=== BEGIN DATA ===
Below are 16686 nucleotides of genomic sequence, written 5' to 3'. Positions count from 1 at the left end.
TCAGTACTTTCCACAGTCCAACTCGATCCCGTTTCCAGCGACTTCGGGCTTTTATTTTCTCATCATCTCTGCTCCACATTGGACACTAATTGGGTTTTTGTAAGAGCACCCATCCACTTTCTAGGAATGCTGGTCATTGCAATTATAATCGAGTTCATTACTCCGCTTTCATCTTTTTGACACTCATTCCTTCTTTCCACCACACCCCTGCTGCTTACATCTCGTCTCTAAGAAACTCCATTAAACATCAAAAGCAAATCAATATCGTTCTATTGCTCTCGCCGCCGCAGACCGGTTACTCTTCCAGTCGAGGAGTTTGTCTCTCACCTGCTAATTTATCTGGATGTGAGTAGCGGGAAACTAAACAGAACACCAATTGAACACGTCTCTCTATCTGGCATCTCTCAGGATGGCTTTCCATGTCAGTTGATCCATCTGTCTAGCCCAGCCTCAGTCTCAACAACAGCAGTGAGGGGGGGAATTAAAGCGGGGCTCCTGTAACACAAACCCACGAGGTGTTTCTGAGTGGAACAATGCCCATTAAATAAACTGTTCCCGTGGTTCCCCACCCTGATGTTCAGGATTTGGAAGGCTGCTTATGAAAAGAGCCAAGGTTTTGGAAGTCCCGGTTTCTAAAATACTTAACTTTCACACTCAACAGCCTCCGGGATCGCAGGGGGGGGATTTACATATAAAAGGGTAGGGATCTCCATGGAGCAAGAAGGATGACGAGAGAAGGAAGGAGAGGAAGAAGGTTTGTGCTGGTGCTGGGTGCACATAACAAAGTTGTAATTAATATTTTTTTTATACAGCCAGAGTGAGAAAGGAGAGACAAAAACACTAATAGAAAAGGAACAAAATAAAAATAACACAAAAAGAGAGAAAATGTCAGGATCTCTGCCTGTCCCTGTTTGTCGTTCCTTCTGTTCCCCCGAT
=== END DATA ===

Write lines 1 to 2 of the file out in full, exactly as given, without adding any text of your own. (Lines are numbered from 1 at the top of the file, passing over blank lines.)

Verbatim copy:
Below are 16686 nucleotides of genomic sequence, written 5' to 3'. Positions count from 1 at the left end.
TCAGTACTTTCCACAGTCCAACTCGATCCCGTTTCCAGCGACTTCGGGCTTTTATTTTCTCATCATCTCTGCTCCACATTGGACACTAATTGGGTTTTTGTAAGAGCACCCATCCACTTTCTAGGAATGCTGGTCATTGCAATTATAATCGAGTTCATTACTCCGCTTTCATCTTTTTGACACTCATTCCTTCTTTCCACCACACCCCTGCTGCTTACATCTCGTCTCTAAGAAACTCCATTAAACATCAAAAGCAAATCAATATCGTTCTATTGCTCTCGCCGCCGCAGACCGGTTACTCTTCCAGTCGAGGAGTTTGTCTCTCACCTGCTAATTTATCTGGATGTGAGTAGCGGGAAACTAAACAGAACACCAATTGAACACGTCTCTCTATCTGGCATCTCTCAGGATGGCTTTCCATGTCAGTTGATCCATCTGTCTAGCCCAGCCTCAGTCTCAACAACAGCAGTGAGGGGGGGAATTAAAGCGGGGCTCCTGTAACACAAACCCACGAGGTGTTTCTGAGTGGAACAATGCCCATTAAATAAACTGTTCCCGTGGTTCCCCACCCTGATGTTCAGGATTTGGAAGGCTGCTTATGAAAAGAGCCAAGGTTTTGGAAGTCCCGGTTTCTAAAATACTTAACTTTCACACTCAACAGCCTCCGGGATCGCAGGGGGGGGATTTACATATAAAAGGGTAGGGATCTCCATGGAGCAAGAAGGATGACGAGAGAAGGAAGGAGAGGAAGAAGGTTTGTGCTGGTGCTGGGTGCACATAACAAAGTTGTAATTAATATTTTTTTTATACAGCCAGAGTGAGAAAGGAGAGACAAAAACACTAATAGAAAAGGAACAAAATAAAAATAACACAAAAAGAGAGAAAATGTCAGGATCTCTGCCTGTCCCTGTTTGTCGTTCCTTCTGTTCCCCCGAT